I have a set of data that I am using regression analyses on. All of the columns are numeric (as far as I can see) a mix of integers and reals. However, two of the columns are being read from the CSV as factors, not numeric. I can't see any reason for this.

My first attempts at a regression were just to see how good each column was as a predictor (of time) on its own. The columns in question caused a bit of an issue. As factors they were excellent predictors alone (adjusted R${^2}$ of 0.45) however when converting them to numeric, they became poor predictors (adjusted R${^2}$ of 0.01).

I have three questions.

  1. Why would these two columns be interpreted as factors rather than numeric;

  2. Why would there be such an enormous change in the quality of the predictor

  3. Can I justify using them (and other columns) as a factor?

  • 6
    $\begingroup$ Because when modeled as factor, you were fitting an ANOVA to test if the means between all the levels inside that factor variable are equal to zero. When modeled as numeric, you were fitting a linear regression testing if the slope between the outcome and the numeric is zero. They are two different models. $\endgroup$ Commented Oct 20, 2014 at 3:27
  • 1
    $\begingroup$ I'm not sure I completely understand, but from what I could gather the cause may be because each record had a fairly distinct (not quite unique) factor, as such the regression stated that most of the time, that one semi-unique factor predicted time perfectly. $\endgroup$ Commented Oct 20, 2014 at 4:52
  • $\begingroup$ Since you are using R, it will be useful if you can post outputs of commands 'str(mydata)' and 'head(mydata)' here. $\endgroup$
    – rnso
    Commented Oct 20, 2014 at 14:58

2 Answers 2


There's not enough detail to be able to give more than a general answer:

(1) "Why would these two columns be interpreted as factors rather than numeric?" Non-numeric records in the column—leading/trailing spaces, commas as thousands separators, currency symbols, "Unknown", &c. Look & see: if it isn't obvious from a list of the factor levels, coercing to numeric will give missing values where records aren't being recognized as numbers.

(2) "Why would there be such an enormous change in the quality of the predictor?" Different models, as @Penguin_Knight pointed out: & perhaps different data-sets; as noted above coercing to numeric may well produce missing values, & the whole row may be excluded (by default) when fitting the model. If the former alone it may be an indication that a linear relationship between the predictor & response doesn't fit well.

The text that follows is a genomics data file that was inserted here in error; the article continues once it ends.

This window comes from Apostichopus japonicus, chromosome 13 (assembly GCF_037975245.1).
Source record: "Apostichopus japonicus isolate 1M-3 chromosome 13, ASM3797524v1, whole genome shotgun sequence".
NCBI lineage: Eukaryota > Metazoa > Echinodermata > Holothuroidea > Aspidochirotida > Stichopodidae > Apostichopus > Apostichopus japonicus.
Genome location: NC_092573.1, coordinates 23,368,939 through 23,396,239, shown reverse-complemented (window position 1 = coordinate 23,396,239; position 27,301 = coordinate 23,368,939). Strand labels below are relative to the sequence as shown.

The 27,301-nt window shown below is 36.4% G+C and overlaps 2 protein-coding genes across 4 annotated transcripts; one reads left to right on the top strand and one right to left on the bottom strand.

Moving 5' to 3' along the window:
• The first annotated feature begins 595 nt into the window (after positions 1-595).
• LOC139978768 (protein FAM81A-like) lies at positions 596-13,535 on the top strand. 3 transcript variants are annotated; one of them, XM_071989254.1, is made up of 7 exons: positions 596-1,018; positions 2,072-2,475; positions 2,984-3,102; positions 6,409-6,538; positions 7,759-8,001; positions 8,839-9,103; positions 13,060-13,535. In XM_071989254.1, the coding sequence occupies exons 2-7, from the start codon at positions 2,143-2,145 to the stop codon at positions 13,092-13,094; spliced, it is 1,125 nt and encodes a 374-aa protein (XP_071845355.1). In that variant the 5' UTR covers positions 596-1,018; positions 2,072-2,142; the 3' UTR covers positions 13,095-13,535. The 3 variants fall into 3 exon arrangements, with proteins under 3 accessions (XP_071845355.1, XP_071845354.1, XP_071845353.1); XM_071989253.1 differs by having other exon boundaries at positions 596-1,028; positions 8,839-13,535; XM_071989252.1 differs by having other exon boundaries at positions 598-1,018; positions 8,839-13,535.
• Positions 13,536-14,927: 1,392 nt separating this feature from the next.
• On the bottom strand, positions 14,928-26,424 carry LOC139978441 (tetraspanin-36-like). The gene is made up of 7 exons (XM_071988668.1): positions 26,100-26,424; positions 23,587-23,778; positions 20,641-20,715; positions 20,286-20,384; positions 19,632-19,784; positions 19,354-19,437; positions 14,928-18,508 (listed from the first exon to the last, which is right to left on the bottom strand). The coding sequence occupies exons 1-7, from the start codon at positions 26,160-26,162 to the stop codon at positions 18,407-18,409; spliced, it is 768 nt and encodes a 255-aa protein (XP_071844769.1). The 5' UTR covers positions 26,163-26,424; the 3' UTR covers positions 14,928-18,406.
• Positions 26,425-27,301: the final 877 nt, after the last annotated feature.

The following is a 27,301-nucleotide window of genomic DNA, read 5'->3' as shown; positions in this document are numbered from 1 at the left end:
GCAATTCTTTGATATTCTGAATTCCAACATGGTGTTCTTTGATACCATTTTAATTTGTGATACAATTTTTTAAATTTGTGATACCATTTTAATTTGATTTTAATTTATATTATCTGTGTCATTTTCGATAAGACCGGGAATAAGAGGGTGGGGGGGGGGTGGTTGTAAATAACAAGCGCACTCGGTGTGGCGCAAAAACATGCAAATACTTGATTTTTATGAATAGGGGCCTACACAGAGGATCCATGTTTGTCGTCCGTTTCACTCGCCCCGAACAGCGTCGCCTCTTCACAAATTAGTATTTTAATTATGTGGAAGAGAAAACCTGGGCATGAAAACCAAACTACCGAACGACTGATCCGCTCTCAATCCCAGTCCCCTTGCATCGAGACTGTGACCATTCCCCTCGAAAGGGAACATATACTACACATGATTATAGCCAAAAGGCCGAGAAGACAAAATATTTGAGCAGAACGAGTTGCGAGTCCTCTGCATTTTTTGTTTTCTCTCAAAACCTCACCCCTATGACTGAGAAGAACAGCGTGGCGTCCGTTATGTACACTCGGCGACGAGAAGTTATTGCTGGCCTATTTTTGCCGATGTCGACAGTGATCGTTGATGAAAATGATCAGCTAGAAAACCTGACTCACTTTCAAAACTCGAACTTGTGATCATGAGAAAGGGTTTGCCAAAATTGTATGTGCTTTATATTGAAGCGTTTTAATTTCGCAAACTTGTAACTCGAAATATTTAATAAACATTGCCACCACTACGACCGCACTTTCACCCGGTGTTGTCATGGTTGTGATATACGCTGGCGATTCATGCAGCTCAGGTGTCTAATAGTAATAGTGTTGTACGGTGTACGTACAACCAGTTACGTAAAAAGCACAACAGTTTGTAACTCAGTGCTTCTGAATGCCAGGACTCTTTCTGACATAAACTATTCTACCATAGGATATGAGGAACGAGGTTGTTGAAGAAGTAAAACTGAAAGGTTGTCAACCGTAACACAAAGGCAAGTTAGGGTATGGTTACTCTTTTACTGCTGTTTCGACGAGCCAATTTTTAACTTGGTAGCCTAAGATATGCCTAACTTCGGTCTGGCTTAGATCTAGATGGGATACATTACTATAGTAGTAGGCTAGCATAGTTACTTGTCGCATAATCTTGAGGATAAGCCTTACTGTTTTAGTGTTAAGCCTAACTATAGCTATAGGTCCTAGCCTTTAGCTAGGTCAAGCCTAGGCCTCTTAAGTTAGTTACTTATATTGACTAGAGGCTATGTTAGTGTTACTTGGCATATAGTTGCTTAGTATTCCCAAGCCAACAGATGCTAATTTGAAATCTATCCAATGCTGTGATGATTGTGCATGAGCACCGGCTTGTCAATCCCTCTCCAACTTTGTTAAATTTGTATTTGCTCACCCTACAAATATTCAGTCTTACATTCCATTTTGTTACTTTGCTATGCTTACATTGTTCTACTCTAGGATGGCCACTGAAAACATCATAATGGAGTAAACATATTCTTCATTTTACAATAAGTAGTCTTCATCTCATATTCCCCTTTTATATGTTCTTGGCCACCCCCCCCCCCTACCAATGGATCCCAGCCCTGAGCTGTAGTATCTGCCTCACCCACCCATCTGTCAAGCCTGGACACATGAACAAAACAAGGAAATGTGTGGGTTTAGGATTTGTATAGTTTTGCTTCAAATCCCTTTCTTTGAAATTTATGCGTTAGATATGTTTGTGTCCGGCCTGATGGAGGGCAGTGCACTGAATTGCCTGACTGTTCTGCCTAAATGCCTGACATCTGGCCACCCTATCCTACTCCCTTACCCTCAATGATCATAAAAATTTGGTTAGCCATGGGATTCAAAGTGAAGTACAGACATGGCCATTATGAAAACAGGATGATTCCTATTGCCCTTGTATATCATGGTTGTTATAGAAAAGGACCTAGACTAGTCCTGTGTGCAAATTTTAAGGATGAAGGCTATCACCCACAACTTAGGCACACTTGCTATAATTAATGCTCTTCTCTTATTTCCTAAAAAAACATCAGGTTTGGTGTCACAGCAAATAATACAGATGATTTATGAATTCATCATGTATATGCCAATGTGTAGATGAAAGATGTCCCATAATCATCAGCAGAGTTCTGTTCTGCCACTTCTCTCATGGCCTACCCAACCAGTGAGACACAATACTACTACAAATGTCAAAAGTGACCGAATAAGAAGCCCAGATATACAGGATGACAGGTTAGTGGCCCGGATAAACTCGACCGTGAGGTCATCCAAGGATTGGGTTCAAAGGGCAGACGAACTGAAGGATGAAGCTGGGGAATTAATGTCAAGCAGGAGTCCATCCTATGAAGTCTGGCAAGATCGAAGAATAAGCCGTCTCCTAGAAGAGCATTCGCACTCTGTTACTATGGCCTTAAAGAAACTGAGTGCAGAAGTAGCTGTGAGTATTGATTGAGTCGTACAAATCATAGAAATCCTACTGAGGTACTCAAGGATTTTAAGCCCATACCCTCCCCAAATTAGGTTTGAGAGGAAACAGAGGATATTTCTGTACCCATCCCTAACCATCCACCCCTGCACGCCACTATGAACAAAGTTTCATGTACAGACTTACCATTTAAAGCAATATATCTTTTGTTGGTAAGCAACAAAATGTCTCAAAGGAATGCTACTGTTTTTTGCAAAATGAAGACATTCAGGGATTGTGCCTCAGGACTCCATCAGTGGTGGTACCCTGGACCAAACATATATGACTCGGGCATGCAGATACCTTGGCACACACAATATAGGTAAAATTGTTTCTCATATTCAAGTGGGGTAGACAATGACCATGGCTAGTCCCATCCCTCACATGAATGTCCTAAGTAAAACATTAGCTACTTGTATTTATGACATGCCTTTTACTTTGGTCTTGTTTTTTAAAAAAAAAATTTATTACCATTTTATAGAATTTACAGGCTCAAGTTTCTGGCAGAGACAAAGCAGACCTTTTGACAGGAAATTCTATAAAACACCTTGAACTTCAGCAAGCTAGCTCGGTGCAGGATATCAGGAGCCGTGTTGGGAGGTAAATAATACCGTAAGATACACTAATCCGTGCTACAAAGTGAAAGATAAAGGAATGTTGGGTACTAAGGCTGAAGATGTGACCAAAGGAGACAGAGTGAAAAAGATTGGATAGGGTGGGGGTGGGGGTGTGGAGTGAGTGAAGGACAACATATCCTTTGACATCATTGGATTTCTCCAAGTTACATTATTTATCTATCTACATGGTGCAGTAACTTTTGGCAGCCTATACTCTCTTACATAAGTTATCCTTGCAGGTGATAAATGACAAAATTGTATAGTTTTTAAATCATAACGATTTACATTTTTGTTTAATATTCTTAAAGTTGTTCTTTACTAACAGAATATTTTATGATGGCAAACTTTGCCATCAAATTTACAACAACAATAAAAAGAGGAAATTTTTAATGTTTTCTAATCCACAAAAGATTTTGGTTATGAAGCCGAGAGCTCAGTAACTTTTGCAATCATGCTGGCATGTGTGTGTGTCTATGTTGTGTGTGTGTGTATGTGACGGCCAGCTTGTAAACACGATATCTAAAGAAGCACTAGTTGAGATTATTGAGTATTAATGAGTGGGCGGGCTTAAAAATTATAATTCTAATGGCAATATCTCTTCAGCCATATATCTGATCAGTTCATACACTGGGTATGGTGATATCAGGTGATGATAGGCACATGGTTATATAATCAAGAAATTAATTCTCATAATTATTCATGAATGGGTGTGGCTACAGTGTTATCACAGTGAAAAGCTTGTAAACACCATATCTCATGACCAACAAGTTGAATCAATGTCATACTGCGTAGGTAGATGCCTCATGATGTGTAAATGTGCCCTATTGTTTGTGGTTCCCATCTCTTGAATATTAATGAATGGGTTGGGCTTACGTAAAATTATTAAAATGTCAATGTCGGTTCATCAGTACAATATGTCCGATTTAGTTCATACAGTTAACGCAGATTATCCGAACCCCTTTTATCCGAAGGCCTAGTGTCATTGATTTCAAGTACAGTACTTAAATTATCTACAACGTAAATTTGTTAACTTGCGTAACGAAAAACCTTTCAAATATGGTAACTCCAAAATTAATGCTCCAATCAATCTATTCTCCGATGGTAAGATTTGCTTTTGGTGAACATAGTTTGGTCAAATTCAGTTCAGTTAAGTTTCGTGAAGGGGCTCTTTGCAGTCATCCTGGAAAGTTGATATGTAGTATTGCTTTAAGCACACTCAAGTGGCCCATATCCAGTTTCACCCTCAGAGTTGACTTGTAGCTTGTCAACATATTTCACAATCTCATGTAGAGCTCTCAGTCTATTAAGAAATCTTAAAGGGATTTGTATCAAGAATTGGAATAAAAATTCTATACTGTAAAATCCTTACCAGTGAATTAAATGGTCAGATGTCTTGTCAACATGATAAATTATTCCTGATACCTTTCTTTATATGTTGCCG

(3) "Can I justify using them (and other columns) as a factor?" Possibly—depending on what the numbers represent & on what you want to do with the model. There are many ways to include any kind of variable in a model. E.g. suppose a predictor takes 10 distinct values in your data-set: it may be the case that a linear relationship between the predictor & response isn't a sensible assumption, yet you still want to be able to make predictions for values that aren't found in the data-set & don't want to spend 9 degrees of freedom modelling the relationship; so you represent the predictor with a low-order polynomial. Software, even R, can't do your thinking for you.


Here's an example using simulated data to explain why the factor model may reduce so much more error:

pred <- rep(1:5,each=10) # create our predictor variable that we will treat as numeric or as a factor
val <- c(sample(100,10),sample(200:500,10),sample(100,10),sample(-400:-390,10),sample(100,10)) # create our dependent variable.

As you can see, pred appears to predict val although there is no apparent linear relationship between them:

> head(cbind(pred,val))
     pred val
[1,]    1  71
[2,]    1  44
[3,]    1  20
[4,]    1  75
[5,]    1  50
[6,]    1   5

> cbind(pred,val)[11:16,]
     pred val
[1,]    2 317
[2,]    2 280
[3,]    2 391
[4,]    2 223
[5,]    2 282
[6,]    2 400

Now let's compared the $R^{2}$ values for linear models that treat pred as numeric and as factor:

> summary(lm(val~pred))$r.squared # numeric predictor
[1] 0.1764453
> summary(lm(val~as.factor(pred)))$r.squared # factor predictor
[1] 0.9710696

Wow! The our categorical predictor (as.factor(pred)) eats up so much more error! Why? It's a completely different model:

lm(val~pred) represents:

$Val_{i} = \beta_{0} +\beta_{1} Pred_{i} + \epsilon_{i}$

lm(val~as.factor(pred)) represents: $Val_{i} = \beta_{0} +\beta_{1} Pred_{pred = 2; i}+\beta_{2} Pred_{pred = 3; i} +\beta_{3} Pred_{pred = 4; i}+\beta_{4} Pred_{pred = 5; i}+ \epsilon_{i}$

Our categorical predictors do a much better job!


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